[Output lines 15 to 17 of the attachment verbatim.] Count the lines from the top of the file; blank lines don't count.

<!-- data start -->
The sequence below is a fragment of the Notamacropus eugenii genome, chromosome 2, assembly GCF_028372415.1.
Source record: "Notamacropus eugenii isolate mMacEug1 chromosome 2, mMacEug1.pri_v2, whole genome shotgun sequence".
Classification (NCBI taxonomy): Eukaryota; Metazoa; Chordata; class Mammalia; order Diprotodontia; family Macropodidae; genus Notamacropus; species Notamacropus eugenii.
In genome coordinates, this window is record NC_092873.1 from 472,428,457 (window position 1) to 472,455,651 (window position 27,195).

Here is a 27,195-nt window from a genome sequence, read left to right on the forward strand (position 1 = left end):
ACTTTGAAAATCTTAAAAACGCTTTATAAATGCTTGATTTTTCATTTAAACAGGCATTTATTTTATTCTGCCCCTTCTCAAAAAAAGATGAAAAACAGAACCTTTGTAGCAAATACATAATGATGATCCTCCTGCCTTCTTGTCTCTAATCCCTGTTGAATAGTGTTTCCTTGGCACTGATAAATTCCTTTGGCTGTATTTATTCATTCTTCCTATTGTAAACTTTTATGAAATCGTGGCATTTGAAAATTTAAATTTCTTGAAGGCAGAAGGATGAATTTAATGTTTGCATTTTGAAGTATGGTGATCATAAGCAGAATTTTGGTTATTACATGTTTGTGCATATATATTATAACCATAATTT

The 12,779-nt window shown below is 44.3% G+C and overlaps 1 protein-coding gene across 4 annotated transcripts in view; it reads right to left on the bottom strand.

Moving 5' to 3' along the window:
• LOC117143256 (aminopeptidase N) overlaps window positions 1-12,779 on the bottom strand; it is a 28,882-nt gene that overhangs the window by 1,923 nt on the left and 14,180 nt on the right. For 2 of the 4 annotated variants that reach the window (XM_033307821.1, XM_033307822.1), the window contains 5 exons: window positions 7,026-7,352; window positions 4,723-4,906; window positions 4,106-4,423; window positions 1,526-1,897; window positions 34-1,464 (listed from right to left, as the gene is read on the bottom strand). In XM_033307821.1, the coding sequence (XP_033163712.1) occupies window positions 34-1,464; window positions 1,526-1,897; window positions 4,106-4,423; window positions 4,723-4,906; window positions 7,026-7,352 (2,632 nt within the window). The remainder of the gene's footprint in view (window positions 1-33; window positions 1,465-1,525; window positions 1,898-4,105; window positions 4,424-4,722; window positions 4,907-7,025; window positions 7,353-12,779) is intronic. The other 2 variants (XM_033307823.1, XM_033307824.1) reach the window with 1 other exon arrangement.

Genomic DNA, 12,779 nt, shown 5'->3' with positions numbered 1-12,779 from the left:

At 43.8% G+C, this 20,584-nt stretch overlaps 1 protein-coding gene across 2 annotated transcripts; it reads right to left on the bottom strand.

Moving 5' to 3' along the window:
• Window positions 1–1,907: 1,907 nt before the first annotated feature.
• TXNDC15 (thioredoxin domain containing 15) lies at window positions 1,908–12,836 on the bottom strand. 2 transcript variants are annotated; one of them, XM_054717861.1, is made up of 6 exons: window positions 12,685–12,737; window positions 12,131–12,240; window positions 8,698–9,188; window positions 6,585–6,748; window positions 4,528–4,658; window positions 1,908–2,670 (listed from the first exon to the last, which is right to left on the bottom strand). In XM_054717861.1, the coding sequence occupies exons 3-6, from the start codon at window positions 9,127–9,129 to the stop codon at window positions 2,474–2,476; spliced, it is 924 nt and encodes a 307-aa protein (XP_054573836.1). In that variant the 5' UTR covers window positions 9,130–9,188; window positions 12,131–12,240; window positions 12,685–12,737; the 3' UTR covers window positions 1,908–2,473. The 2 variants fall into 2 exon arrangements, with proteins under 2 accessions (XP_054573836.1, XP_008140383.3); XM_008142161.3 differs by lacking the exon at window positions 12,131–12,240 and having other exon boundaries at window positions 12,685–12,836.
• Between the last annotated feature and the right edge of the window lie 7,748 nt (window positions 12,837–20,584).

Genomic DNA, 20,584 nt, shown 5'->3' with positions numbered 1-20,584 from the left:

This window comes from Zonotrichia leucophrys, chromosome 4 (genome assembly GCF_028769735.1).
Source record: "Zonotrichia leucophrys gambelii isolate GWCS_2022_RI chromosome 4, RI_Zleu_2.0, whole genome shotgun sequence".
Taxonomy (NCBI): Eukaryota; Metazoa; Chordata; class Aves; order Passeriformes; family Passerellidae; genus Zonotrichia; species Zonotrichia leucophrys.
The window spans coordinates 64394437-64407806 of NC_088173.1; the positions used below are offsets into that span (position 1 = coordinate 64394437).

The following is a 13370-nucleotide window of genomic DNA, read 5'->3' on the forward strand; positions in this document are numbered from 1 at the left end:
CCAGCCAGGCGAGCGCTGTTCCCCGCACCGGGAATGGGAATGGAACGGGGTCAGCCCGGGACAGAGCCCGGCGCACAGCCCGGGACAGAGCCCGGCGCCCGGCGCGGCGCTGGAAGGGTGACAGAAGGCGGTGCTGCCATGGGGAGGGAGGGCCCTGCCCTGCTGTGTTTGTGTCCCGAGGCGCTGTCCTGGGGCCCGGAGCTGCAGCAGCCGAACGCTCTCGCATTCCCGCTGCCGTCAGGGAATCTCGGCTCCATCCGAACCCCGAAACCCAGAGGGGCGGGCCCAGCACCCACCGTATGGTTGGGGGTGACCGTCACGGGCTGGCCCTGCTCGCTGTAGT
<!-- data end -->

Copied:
• Between the last annotated feature and the right edge of the window lie 7,748 nt (window positions 12,837–20,584).

Genomic DNA, 20,584 nt, shown 5'->3' with positions numbered 1-20,584 from the left:

This window comes from Zonotrichia leucophrys, chromosome 4 (genome assembly GCF_028769735.1).